Findings from the 2014 Employee Benefit Research Institute (EBRI)/Greenwald & Associates Consumer Engagement in Health Care Survey (CEHCS) show an increasing number of individuals have held their health savings accounts (HSAs) or health reimbursement accounts (HRAs) for three or more years.
One-quarter (27%) had held their account for three to four years, up from 19% in 2008. Thirteen percent had held their account five or more years, up from 4% in 2008.
While the total amount rolled over into HSA and HRA accounts dipped last year ($8.9 billion in 2014, down from $9.4 billion in 2013), the average rollover amounts rose slightly (from $1,165 in 2013 to $1,244 in 2014). Rollover amounts went up with the length of time an individual had held an account. In 2014, those who had held an account one to two years rolled over an average of $982; those who had held an account three to four years rolled over an average of $1,421; and those who had held an account five or more years rolled over an average of $1,428.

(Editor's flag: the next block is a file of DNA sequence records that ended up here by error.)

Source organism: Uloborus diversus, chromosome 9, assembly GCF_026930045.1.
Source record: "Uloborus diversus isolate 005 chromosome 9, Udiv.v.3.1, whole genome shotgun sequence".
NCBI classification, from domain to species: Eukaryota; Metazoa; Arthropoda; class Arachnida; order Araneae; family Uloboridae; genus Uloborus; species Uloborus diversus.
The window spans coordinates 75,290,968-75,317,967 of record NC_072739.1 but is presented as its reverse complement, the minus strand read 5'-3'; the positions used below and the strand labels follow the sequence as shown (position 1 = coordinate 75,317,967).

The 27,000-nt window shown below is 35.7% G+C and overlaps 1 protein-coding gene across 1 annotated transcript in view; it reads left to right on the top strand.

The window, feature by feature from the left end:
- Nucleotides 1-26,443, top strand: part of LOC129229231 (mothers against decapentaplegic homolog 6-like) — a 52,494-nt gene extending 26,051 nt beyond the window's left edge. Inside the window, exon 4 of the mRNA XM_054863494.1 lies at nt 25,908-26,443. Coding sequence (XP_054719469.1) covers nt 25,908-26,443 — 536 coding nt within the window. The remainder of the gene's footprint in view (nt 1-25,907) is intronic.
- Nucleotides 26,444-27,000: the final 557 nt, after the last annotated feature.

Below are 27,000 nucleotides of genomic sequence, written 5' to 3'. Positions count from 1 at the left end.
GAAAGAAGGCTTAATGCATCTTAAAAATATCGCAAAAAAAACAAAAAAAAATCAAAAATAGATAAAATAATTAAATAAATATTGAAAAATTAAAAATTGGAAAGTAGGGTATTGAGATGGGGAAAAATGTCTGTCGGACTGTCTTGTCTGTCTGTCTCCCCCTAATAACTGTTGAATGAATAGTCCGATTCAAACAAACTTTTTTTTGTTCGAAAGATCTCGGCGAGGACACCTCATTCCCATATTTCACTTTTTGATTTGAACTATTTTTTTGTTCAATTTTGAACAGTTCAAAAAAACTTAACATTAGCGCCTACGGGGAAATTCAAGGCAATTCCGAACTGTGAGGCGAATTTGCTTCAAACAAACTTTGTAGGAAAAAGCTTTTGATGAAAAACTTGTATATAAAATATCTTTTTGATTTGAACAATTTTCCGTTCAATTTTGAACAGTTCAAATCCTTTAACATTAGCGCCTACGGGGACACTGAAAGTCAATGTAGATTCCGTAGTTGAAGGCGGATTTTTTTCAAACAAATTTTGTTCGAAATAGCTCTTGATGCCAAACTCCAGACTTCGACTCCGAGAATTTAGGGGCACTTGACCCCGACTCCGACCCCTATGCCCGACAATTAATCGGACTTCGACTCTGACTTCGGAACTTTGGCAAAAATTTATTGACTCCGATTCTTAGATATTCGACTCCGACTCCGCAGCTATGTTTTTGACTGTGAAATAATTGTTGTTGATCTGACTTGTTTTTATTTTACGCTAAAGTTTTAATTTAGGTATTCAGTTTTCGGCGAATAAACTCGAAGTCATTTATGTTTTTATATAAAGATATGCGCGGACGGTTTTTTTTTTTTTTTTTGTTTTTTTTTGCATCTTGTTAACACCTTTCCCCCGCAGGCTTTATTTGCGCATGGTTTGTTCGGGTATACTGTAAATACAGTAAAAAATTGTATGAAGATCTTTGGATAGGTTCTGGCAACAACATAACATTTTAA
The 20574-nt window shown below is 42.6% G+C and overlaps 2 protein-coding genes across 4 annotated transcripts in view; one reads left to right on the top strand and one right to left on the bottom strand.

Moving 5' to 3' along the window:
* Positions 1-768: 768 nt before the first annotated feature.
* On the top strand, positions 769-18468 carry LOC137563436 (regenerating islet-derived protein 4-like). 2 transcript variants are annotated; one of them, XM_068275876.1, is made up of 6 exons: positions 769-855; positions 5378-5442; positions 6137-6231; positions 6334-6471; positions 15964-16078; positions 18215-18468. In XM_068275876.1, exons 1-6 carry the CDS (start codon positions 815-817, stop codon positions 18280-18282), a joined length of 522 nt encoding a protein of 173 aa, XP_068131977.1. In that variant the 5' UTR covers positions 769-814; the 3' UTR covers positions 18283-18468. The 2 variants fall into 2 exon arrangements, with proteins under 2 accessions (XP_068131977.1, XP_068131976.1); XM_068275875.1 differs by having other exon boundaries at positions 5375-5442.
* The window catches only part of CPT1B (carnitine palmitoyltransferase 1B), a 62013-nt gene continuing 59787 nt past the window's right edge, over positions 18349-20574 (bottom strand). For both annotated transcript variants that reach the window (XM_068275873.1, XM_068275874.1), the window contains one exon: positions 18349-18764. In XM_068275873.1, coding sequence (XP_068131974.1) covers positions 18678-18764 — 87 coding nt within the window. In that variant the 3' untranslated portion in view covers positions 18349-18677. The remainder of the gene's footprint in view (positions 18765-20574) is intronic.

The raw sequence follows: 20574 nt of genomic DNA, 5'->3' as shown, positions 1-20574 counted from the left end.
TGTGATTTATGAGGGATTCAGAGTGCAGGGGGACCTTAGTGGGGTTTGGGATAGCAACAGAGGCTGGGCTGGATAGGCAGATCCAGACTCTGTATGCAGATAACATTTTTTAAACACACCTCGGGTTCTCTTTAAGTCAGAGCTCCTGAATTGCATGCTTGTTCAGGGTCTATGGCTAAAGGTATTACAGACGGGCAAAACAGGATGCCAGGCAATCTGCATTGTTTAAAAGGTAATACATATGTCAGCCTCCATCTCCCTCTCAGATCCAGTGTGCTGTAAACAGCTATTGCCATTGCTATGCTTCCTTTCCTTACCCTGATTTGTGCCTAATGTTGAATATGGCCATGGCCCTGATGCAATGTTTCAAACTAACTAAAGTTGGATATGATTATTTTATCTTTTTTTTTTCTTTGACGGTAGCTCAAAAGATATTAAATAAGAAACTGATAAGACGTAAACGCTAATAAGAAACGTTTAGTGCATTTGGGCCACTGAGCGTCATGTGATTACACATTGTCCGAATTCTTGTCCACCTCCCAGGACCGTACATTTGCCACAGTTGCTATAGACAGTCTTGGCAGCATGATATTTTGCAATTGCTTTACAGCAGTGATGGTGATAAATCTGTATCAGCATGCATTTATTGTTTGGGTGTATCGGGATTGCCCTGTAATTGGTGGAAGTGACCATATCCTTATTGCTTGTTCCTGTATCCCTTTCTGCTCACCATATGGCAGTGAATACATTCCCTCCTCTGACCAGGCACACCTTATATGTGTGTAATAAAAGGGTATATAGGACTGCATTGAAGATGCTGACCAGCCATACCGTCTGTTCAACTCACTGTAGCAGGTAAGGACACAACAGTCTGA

Eleven percent of individuals had held an account for more than a year without a rollover in 2014.
Individuals who had held an HRA or HSA for five years or more had $3,092 in their account. Those who had held an account for less than a year had less than $1,500 in their account.
The latest analysis by EBRI shows that the overall, average account balances in HSAs and HRAs was $2,077 in 2014, up from $1,356 in 2008. But, accounts with an employer contribution had higher average balances than those without one: $2,403 for those in which the employer contributed in 2014 versus $2,046 for those in which the employer did not.
The level of the employer contribution also seems to make a difference: Workers whose employers kicked in at least $1,000 a year had an average of $2,768 in their accounts versus $2,183 for those who got less than $1,000 from their employers.
The full report, “Health Savings Accounts and Health Reimbursement Arrangements: Assets, Account Balances, and Rollovers, 2006‒2014,” is published in the January EBRI Issue Brief, online at www.ebri.org
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